We went to recovery, where a short time later I attempted to feed him. I had chosen to breast feed and was offered help by the recovery nurse. He was sleepy and didn’t latch, so we left it to try again later. This pattern continued once we were on the ward and I began to get a little concerned that he didn’t want to eat. I asked the midwives but was assured that babies have reserves and he would eat when he needed to. During the night I was wakened by other people’s babies, crying to be fed, but not my own. I had to waken him at regular intervals and try in vain each time to get him to latch and feed. I was so concerned that I even questioned my ability to feed him and wondered if I should bottle-feed instead. The midwives again reassured me that it was ‘normal’ and he was just tired from his birth. This continued for over two days and each time I was told it was ‘normal’. Little did I know that our lives would never be ‘normal’ again.
When J was 56 hours old he became even more unwell. My husband had left at the end of the night, as everyone has to do. One of the midwives, who hadn’t been on shift since just after he was born, remarked that she was concerned by his colour, sleepiness and lack of feeding. She asked a consultant to come to examine him and when she arrived they took him away from me into the corridor. The ward lights were now off for night time and the light was better out there, I was told. I waited for them to bring him back and tell me what they thought but after half an hour I started to get a little concerned that no one had been back. I waited another 15 minutes and went out into the corridor to see what was going on. I could not see a doctor, or my baby. I went to the nurse’s station, where I was informed that he had been taken down to the Special Care Baby Unit (SCBU)! Why had no one come for me or taken me with him, he was all alone?
The midwife took me down to the SCBU and I arrived just in time to witness the most awful sights: a feeding tube being inserted up his nose and down his throat, a canula being inserted into his tiny foot, bloods being taken and a lumbar puncture. It was not something I ever wished to see anyone go through, let alone my brand new baby. I had to sit down from the shock and I felt like I was going to throw up. Once I composed myself I phoned my husband to return and expressed some colostrum for my baby to be fed through the tube, along with a top-up of formula to boost his extremely depleted sugar levels. The next few days were an emotional rollercoaster where I witnessed his heart rate on the monitor soar to double the speed it should be and then drop to less than half. He was subjected to test after test, including an eeg of his brain. At one point, whilst I was catching a rare bit of sleep, he was moved from the SCBU to Intensive Care and again no one thought to tell me. I only discovered it when I returned to his cot and found he wasn’t there. That was not a pleasant experience. There were many occasions throughout his time there that I was convinced he wouldn’t make it and I am so thankful that he did. After this he seemed to rally and improve, began to breastfeed and waken up more often; though I still had to set an alarm every 3 hours to make sure he was awake to feed. Eventually we were allowed to return to the ward and then home, where after a worrying return at the insistence of the home-visiting midwife, we were able to adjust to life with our new bundle of joy.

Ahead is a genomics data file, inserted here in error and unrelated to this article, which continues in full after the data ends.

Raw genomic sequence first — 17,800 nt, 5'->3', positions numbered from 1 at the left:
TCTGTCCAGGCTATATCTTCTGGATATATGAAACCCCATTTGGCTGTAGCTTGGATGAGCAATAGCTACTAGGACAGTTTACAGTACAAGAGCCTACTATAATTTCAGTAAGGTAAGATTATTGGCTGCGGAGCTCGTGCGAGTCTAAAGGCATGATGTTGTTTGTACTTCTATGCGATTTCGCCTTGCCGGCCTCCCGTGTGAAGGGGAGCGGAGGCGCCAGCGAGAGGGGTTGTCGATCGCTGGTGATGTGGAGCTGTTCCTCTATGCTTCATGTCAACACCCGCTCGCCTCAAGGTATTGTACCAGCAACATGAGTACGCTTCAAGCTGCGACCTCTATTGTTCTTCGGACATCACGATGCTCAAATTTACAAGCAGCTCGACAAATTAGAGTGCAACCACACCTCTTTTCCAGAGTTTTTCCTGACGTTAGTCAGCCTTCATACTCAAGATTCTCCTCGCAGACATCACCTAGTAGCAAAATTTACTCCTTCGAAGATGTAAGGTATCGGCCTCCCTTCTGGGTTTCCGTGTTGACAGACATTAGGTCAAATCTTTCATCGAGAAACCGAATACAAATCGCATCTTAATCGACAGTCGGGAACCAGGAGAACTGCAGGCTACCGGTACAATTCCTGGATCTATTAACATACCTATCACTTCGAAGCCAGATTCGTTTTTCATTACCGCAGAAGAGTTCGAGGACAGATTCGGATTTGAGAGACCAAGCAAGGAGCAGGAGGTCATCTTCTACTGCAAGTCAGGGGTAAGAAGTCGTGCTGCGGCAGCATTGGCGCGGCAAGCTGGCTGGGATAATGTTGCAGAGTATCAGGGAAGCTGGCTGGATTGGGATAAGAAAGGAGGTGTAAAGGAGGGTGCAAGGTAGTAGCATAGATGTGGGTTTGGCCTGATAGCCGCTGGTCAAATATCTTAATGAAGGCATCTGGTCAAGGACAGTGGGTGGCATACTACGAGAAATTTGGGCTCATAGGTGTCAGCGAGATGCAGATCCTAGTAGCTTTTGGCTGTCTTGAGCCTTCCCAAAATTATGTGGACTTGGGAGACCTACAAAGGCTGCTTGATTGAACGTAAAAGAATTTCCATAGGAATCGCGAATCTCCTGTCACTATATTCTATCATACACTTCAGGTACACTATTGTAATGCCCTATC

As a result of his birth and what happened in the time after it, we had to attend follow-up outpatient appointments with a Consultant Paediatrician. As time went on we noticed that J was not reaching expected milestones within recognised time frames and raised these concerns at our hospital visits. He was referred on to the community paediatrician and followed-up with input from other professionals, including an Occupational Therapist, Physiotherapist and Speech & Language Therapist. At the age of three he was diagnosed with Autism Spectrum Disorder and Global Developmental Delay. At almost 6, he is currently non-verbal and is not able to be toilet trained. I often wonder how things would have turned out had that doctor acted more quickly and had the midwives listened to my concerns about his feeding and sleepiness (and had one of them not incorrectly written notes to say he was breastfeeding 2-3 hourly!) On the other hand I also wonder if we had been on the mainland already and I hadn’t been airlifted would he be here at all? My contractions were still fairly far apart and I wouldn’t have even been in hospital at the time he was delivered. I go between thinking someone was watching over us and made sure we were there to see the heart dips; to being angry that it wasn’t acted upon sooner, possibly avoiding the outcome that J will have to live with for the rest of his life.
I am however, a very proud mum who celebrates all of his successes and achievements. I am also lucky to be mum to two other little beings who arrived safely and healthily by planned c-section. There was no way I was going through all of that again and putting them at risk – despite a nice young doctor trying to assertively persuade me to have a natural birth the second time round! I have learned to be thankful for the smaller things and to try to look on the positive side when things seem tough.